So this tiny town really serves as a regional commercial hub. Along with another city next to it, the metro area also serves as a governmental hub. It serves a much larger population than that of the city itself. I see a lot of vibrancy here and I am frustrated that locals talk so much trash about it. (Like: no wonder you can't promote it. :r:)

Yet, it's quite small and has a concentration of stuff in a very small area, making it extremely pedestrian and bike friendly. I'm just really jazzed to be here and I see so much potential for it to be even better.

Meanwhile, other people talk like it is in need of mouth-to-mouth resuscitation and life support. Then they wonder why they can't find solutions to fill some of the empty storefronts in the downtown area. :wall: :wall:
 
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Doohickie

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I looked it up; our local neighborhood in Ft Worth has about 9000 residents. There's the Albertson's in the next neighborhood that serves primarily the Anglo population around here; it's about 3 miles away. Then there's the Savers Cost Plus which serves primarily the Hispanic population (it's actually a really cool store) on the edge of my neighborhood a mile from my house.

We have a couple Wal-Marts, one is about three miles away, the other is four, both further out into the suburban sprawl (i.e., further from downtown). There's also a more urban Wal-Mart Neighborhood Market (groceries only) squarely in the middle of the Hispanic area, about 4 miles from the house.

Ft Worth is a pretty big city, will probably surpass one million people in the next few years.

If I had to do my shopping without a car, I suppose I could use a cart and go to the Cost Plus, so the neighborhood is kind of walkablle, but right now it's too danged hot.
 

Michele Zone

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I came here in part for the lovely temperate weather. It rarely has freezing temps and it isn't that hot. I am being told it's unusually chilly this year, so it will probably be warmer next summer. But it doesn't get sweltering like some places I have lived.

That definitely makes it more pedestrian-friendly, though I saw a piece that talked trash about it as the least sunny city in all of Washington or something. It rains a fair amount, but it's mostly drizzle. Not a big deal compared to the storms you see in the South.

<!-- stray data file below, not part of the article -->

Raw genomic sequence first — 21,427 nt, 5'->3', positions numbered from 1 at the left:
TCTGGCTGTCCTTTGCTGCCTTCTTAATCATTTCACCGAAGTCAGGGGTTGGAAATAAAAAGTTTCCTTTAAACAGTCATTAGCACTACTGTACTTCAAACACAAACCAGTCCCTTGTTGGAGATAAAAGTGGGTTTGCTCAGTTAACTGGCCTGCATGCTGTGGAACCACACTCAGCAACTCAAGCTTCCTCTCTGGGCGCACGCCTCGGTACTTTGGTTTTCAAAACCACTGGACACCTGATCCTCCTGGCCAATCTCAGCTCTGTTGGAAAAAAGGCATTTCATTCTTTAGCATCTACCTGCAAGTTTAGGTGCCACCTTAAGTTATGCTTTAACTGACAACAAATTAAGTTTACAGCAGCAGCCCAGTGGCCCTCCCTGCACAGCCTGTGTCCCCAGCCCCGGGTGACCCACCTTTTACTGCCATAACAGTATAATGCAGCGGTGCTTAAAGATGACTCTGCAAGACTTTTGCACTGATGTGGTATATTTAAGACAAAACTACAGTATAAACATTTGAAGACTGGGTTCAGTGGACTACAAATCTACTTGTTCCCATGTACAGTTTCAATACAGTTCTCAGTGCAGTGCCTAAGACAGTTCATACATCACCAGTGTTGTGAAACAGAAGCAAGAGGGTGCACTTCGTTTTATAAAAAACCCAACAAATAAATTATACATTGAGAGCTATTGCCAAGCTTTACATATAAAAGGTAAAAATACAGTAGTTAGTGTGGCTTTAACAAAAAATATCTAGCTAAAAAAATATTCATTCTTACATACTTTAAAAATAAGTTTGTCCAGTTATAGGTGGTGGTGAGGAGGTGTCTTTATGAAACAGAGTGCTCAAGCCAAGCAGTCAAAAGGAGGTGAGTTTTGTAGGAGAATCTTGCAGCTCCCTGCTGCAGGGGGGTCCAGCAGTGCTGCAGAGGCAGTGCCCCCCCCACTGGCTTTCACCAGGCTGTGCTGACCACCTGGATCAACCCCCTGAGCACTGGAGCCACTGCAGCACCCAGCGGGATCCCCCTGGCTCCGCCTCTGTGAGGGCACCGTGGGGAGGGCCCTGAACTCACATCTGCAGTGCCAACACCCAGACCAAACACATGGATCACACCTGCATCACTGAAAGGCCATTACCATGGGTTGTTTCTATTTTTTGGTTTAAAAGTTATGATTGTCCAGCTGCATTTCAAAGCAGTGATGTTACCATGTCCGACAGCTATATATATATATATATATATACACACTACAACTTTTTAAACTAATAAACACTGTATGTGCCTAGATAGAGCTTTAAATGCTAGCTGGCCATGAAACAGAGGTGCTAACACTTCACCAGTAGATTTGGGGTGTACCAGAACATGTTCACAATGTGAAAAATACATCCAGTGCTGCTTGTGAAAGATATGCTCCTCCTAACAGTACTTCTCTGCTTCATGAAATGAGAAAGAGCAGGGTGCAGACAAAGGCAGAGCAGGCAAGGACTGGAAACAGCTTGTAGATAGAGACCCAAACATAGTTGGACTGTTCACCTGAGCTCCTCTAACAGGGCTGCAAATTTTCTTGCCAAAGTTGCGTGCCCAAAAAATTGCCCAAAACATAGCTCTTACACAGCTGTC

After I gave up my car in Columbus, GA, I looked up my neighborhood on Walk Score and it said it was a lousy, terrible, unwalkable neighborhood. I had like 4 shopping centers within 20 minutes of my apartment. I didn't see it the same way that Walk Score did.

When you actually live without a car, you see the world differently from people who routinely drive everywhere. Which is not to slam drivers, but it just gives you a different perspective on the built environment.

One mental difference: Drivers see distance in terms of road routes. Walkers use a lot of short cuts -- if the built environment doesn't actively screw them out of such short cuts.

I've also seen criticism of this town as not very pedestrian friendly. And that just sounds like crazy talk to me. I don't know where they get that idea -- well, I know one detail. One of the pedestrian cross walks was added due to advocacy for making it more pedestrian friendly. I can see how that cross walk is important. But, beyond that, I can only think these folks don't do that much walking and just don't know how good they have it here compared to so many other American cities.
 

Doohickie

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When you actually live without a car, you see the world differently from people who routinely drive everywhere. Which is not to slam drivers, but it just gives you a different perspective on the built environment.

One mental difference: Drivers see distance in terms of road routes. Walkers use a lot of short cuts -- if the built environment doesn't actively screw them out of such short cuts.
We have a local planning/architecture forum and one of the members didn't have a car until recently; he used the buses to get all over the city, and knew the routes. The few times I tried to use public transit it just didn't seem worth it, so I know what you mean about the differences. Also, our council member makes a point of taking transit or walking when she can, and yeah, she sees the city differently too.

And as a bicycle rider, I totally get the short cuts. I call them wormholes. For instance, to get from and to my old house, I used to ride through a park to avoid riding on one of two busy streets on either side; instead I rode through quiet residential neighborhoods. That isn't possible in a car. I could probably name off another half dozen wormholes if I thought about it.

“It is by riding a bicycle that you learn the contours of a country best, since you have to sweat up the hills and coast down them.”
― Ernest Hemingway

In addition to the hills Fort Worth also has freeways, rivers and creeks, and railroads to consider. And even though Fort Worth has no mountains and considered flat prairie, there are significant terrain variations associated with the rivers and creeks.
 

Michele Zone

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And as a bicycle rider, I totally get the short cuts. I call them wormholes. For instance, to get from and to my old house, I used to ride through a park to avoid riding on one of two busy streets on either side; instead I rode through quiet residential neighborhoods. That isn't possible in a car. I could probably name off another half dozen wormholes if I thought about it.

“It is by riding a bicycle that you learn the contours of a country best, since you have to sweat up the hills and coast down them.”
― Ernest Hemingway
Pedestrian and cyclist wormholes. I like it!
 

Doohickie

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Pedestrian and cyclist wormholes. I like it!
The three characteristics of wormholes:
1. It provides a short cut that a pedestrian or cyclist can use.
2. It's not readily apparent from looking at a map.
3. They are generally disseminated as tribal knowledge (i.e., one person to another).
 

Michele Zone

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The three characteristics of wormholes:
1. It provides a short cut that a pedestrian or cyclist can use.
2. It's not readily apparent from looking at a map.
3. They are generally disseminated as tribal knowledge (i.e., one person to another).
That's really good. I've made notes on one of my blogs. I'll be sure to cite it if it ends up in a blog post.